It was evening when Wiktoria entered the house from the garden. At the same time, an artillery shell exploded nearby. The shards passed through the steel gate, stuck in the wall of the house, and one stuck in Wiktoria's heart. The heart immediately stopped working. She was seventeen, had just finished school and wanted to study.
The Russians broke the law by shelling a residential neighbourhood and killing civilians. They also broke the law of nature because she should bury her parents. The parents should not bury their child. This shard hit not only her heart but many other hearts as well. Even though they continue to beat, these hearts do not stop bleeding.
Looking at this pain and suffering, one feels what a wonderful child she must have been. If she had been given a chance to live her life, this cemetery would probably be filled with friends whom she would meet in her future life and share her joy with them. But she was not given such a chance. She was also not allowed to leave in peace when nearby explosions drowned out the sobs of her relatives because the Russians regularly shelled Mykolayiv and the district where the Wiktoria family lived.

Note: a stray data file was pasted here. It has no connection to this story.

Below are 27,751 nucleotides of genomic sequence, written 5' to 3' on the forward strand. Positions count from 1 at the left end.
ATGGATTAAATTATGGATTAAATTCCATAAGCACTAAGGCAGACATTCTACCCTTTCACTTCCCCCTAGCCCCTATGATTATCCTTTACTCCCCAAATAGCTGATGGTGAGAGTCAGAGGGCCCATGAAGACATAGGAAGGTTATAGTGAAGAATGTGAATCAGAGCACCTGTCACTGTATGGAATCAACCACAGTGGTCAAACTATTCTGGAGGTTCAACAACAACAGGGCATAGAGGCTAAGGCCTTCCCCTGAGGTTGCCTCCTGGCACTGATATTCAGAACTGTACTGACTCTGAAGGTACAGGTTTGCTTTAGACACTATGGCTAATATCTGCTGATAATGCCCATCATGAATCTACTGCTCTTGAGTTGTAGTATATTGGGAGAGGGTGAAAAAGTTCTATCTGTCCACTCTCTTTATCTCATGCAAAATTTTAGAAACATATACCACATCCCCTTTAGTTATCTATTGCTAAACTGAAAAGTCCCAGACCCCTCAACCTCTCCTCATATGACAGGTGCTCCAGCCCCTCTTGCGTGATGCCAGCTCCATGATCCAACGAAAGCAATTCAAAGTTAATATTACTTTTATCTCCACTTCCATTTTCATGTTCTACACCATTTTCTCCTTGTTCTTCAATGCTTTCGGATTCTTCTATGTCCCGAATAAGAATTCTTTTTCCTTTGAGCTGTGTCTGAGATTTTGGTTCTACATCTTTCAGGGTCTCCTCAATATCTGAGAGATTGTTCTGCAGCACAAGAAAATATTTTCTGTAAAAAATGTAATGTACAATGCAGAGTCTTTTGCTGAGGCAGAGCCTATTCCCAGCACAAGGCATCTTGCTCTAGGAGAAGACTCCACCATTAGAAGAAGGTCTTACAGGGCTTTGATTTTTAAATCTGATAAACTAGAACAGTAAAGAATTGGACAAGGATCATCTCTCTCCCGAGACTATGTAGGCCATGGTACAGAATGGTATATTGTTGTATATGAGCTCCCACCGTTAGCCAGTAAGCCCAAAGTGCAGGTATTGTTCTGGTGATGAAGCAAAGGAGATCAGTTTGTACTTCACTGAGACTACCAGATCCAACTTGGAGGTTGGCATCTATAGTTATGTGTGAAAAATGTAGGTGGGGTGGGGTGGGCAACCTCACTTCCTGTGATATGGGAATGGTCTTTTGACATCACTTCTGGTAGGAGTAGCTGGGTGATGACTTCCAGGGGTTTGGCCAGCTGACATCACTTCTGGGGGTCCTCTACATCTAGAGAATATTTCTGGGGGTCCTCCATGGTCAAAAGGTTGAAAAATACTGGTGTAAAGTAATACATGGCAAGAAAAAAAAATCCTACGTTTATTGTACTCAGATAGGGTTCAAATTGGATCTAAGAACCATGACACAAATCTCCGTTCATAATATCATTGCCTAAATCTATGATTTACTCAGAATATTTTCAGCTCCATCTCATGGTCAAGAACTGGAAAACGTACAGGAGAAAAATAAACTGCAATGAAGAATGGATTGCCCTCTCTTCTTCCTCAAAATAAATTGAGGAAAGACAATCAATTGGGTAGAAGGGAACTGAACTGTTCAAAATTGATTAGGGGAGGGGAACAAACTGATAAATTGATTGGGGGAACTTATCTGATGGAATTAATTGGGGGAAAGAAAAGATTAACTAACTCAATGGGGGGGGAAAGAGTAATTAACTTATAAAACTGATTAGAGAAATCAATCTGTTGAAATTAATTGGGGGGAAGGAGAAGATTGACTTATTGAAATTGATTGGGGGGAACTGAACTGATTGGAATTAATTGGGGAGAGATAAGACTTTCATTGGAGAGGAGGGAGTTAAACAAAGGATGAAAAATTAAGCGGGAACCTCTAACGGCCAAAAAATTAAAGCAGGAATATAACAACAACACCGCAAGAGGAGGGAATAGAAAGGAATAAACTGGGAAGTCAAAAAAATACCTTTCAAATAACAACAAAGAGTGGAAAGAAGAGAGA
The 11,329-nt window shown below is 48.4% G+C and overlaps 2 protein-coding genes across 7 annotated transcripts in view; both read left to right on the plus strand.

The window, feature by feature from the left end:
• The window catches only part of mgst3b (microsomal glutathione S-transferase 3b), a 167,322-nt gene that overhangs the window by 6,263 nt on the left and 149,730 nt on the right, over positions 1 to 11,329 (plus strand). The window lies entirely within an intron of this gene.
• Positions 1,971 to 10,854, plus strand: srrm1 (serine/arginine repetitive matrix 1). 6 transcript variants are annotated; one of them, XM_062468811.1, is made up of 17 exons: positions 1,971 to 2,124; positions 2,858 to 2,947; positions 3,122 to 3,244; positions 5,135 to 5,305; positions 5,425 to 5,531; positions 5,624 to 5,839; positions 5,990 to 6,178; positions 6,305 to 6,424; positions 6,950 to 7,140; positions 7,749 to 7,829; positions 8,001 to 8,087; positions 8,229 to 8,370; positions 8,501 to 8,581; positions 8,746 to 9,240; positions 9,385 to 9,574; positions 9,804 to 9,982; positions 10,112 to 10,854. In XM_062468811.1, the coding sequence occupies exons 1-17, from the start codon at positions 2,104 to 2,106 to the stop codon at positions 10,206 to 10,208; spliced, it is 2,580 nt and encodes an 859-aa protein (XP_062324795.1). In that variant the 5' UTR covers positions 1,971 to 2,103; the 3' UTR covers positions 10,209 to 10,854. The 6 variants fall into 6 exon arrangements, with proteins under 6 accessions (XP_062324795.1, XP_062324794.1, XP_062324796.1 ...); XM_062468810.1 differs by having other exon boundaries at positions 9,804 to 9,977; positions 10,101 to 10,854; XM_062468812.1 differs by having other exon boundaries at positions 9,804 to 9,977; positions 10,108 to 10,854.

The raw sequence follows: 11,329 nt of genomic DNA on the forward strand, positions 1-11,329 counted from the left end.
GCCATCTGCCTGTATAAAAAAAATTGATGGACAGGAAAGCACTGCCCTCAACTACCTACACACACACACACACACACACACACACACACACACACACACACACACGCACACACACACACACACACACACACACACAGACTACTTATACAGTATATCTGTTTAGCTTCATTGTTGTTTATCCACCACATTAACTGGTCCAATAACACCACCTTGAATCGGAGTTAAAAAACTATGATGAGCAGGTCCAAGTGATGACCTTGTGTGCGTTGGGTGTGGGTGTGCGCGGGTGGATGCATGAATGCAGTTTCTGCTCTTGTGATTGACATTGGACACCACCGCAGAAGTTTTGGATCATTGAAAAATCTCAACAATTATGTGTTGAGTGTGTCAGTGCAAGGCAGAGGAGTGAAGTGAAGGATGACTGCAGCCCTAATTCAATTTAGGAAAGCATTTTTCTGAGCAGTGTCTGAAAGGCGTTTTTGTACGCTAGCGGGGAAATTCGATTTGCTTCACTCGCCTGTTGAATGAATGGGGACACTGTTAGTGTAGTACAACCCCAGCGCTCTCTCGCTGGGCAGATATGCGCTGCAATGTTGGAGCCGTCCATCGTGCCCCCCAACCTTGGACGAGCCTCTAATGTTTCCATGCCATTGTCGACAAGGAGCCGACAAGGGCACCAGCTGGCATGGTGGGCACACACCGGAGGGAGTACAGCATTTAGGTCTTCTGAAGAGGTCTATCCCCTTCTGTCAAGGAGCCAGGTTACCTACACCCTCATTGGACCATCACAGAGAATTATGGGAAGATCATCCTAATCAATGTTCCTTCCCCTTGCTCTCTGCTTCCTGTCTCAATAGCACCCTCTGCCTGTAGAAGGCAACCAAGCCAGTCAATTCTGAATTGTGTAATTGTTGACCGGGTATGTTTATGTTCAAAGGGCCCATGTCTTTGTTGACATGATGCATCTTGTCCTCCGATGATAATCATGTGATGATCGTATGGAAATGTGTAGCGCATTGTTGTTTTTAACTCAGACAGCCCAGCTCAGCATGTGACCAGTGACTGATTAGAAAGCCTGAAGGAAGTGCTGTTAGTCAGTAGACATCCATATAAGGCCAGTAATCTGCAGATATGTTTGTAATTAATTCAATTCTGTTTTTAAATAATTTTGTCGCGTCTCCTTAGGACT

When you look at the pain of devouring her father, you do not doubt that the Russians have gained a deadly enemy who will go to the front a moment after the funeral. But her father has been on this front since 2014 because the war started, and he joined a fight.
Her father got a pass to attend his daughter's funeral. At that time, his unit was transferred to another front section and hit by a Russian ambush. They all died. He survived because he was at his own daughter's funeral. Sometimes it is hard to believe in life-written scenarios.